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I was reading pancreatic digestive enzymes from a Textbook of Medical Physiology and I came across Trypsin Inhibitor, it stated that It is important that the proteolytic enzymes of the pancreatic juice not become activated until after they have been secreted into the intestine because the trypsin and the other enzymes would digest the pancreas itself.... ....substance called trypsin inhibitor. This substance is formed in the cytoplasm of the glandular cells, and it prevents activation of trypsin both inside the secretory cells and in the acini and ducts of the pancreas.

It also states that 'When first synthesized in the pancreatic cells, the proteolytic digestive enzymes are in the inactive forms trypsinogen, chymotrypsinogen, and procarboxypolypeptidase, which are all inactive enzymatically. They become activated only after they are secreted into the intestinal tract.'

My question is, why is Trypsin Inhibitor secreted if trypsin is already secreted as trypsinogen and can only be activated in intestine.

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This excellent description of the pathophysiology of digestion answers your question by explaining in more detail how trypsinogen gets from the pancreas to the intestinal lumen.

"Several proteases are synthesized in the pancreas and secreted into the lumen of the small intestine. The two major pancreatic proteases are trypsin and chymotrypsin, which are synthesized and packaged into secretory vesicles as the inactive proenzymes trypsinogen and chymotrypsinogen.

As you might anticipate, proteases are rather dangerous enzymes to have in cells, and packaging of an inactive precursor is a way for the cells to safely handle these enzymes. The secretory vesicles also contain a trypsin inhibitor which serves as an additional safeguard should some of the trypsinogen be activated to trypsin; [bolded for emphasis] following exocytosis this inhibitor is diluted out and becomes ineffective - the pin is out of the grenade.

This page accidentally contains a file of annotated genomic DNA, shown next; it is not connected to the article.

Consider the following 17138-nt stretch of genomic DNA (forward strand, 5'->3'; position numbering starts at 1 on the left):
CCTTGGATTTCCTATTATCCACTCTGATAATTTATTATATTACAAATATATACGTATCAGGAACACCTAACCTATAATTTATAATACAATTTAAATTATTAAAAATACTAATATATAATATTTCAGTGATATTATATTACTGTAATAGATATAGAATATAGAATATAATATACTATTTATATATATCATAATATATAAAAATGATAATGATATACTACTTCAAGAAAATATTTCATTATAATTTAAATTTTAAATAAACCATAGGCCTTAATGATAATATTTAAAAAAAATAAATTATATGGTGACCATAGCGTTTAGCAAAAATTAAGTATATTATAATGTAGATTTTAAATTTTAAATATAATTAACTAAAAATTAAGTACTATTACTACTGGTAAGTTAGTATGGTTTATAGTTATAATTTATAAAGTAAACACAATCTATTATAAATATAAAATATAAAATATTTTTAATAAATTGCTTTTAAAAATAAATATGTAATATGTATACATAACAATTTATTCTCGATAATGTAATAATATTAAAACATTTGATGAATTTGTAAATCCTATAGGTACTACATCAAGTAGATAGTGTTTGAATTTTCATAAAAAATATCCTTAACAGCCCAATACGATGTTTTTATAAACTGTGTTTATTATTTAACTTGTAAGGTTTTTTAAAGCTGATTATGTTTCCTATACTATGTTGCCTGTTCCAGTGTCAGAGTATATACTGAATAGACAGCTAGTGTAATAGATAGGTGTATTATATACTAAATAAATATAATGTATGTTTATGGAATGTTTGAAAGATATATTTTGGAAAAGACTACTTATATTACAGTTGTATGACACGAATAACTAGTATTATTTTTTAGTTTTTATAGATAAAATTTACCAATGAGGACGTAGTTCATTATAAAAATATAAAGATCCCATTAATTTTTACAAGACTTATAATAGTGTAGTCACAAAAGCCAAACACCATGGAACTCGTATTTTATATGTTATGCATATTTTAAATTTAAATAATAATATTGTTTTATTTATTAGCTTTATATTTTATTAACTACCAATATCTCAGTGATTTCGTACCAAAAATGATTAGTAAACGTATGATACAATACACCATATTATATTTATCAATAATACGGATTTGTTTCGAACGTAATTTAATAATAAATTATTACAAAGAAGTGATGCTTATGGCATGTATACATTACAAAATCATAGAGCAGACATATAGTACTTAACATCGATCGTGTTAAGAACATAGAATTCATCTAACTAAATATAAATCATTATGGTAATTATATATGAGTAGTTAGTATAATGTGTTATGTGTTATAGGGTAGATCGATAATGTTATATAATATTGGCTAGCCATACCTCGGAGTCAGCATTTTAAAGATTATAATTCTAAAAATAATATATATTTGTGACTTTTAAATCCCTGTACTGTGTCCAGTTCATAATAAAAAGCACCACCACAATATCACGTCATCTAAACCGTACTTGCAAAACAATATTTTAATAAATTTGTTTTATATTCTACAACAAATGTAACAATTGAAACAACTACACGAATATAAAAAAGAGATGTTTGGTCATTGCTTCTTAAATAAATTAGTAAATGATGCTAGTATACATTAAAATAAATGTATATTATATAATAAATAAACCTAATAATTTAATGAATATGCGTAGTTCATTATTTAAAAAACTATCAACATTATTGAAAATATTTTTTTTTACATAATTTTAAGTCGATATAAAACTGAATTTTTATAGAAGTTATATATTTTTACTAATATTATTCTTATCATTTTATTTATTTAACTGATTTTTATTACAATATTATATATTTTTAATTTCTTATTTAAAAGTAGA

Once trypsinogen and chymotrypsinogen are released into the lumen of the small intestine, they must be converted into their active forms in order to digest proteins. Trypsinogen is activated by the enzyme enterokinase, which is embedded in the intestinal mucosa."

The source of this quotation is an online pathophysiology textbook from Colorado State University with this hyperlink.

https://www.vivo.colostate.edu/hbooks/pathphys/digestion/pancreas/exocrine.html

It is possible for trypsinogen to be prematurely activated in the pancreatic interstitium and this can lead to pancreatitis. https://pubmed.ncbi.nlm.nih.gov/10Pa576341/

Packaging the trypsinogen with an inhibitor provides "extra protection" for the pancreas.

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  • Thanks for the answer but Blockquotes are not visible and the pubmed link redirects to an unavailable page. Oct 7 '20 at 10:52
  • @mrinal Gautam Hope I fixed it. Oct 7 '20 at 16:29
  • @MrinalGautam Tried to correct the hyperlink but it may a security problem. I'm searching for an alternative and accessible source for the description of this series of steps for "packaging" trypsinogen. Oct 7 '20 at 16:44

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